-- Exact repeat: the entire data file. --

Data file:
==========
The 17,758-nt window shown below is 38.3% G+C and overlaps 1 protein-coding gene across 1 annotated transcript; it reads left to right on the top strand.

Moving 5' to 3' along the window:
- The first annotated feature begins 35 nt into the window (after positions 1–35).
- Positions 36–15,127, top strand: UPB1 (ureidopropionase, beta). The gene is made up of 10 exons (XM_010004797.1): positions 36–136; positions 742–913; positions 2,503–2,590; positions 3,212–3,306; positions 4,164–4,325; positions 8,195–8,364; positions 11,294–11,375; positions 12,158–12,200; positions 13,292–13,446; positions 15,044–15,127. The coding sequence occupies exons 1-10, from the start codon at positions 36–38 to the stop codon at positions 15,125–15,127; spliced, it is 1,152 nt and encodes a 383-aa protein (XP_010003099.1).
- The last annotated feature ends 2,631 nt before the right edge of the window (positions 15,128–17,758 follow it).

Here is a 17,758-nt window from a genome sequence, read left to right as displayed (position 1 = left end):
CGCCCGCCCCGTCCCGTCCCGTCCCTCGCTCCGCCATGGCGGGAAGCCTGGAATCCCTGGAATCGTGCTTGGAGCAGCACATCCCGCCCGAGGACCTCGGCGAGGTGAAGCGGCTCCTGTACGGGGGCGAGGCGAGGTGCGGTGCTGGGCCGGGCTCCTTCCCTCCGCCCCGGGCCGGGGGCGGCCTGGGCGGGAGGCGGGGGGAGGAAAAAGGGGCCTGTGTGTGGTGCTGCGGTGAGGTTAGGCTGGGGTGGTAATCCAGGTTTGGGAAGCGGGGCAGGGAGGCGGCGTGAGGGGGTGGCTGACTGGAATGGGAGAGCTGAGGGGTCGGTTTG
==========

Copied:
The 17,758-nt window shown below is 38.3% G+C and overlaps 1 protein-coding gene across 1 annotated transcript; it reads left to right on the top strand.

Moving 5' to 3' along the window:
- The first annotated feature begins 35 nt into the window (after positions 1–35).
- Positions 36–15,127, top strand: UPB1 (ureidopropionase, beta). The gene is made up of 10 exons (XM_010004797.1): positions 36–136; positions 742–913; positions 2,503–2,590; positions 3,212–3,306; positions 4,164–4,325; positions 8,195–8,364; positions 11,294–11,375; positions 12,158–12,200; positions 13,292–13,446; positions 15,044–15,127. The coding sequence occupies exons 1-10, from the start codon at positions 36–38 to the stop codon at positions 15,125–15,127; spliced, it is 1,152 nt and encodes a 383-aa protein (XP_010003099.1).
- The last annotated feature ends 2,631 nt before the right edge of the window (positions 15,128–17,758 follow it).

Here is a 17,758-nt window from a genome sequence, read left to right as displayed (position 1 = left end):
CGCCCGCCCCGTCCCGTCCCGTCCCTCGCTCCGCCATGGCGGGAAGCCTGGAATCCCTGGAATCGTGCTTGGAGCAGCACATCCCGCCCGAGGACCTCGGCGAGGTGAAGCGGCTCCTGTACGGGGGCGAGGCGAGGTGCGGTGCTGGGCCGGGCTCCTTCCCTCCGCCCCGGGCCGGGGGCGGCCTGGGCGGGAGGCGGGGGGAGGAAAAAGGGGCCTGTGTGTGGTGCTGCGGTGAGGTTAGGCTGGGGTGGTAATCCAGGTTTGGGAAGCGGGGCAGGGAGGCGGCGTGAGGGGGTGGCTGACTGGAATGGGAGAGCTGAGGGGTCGGTTTG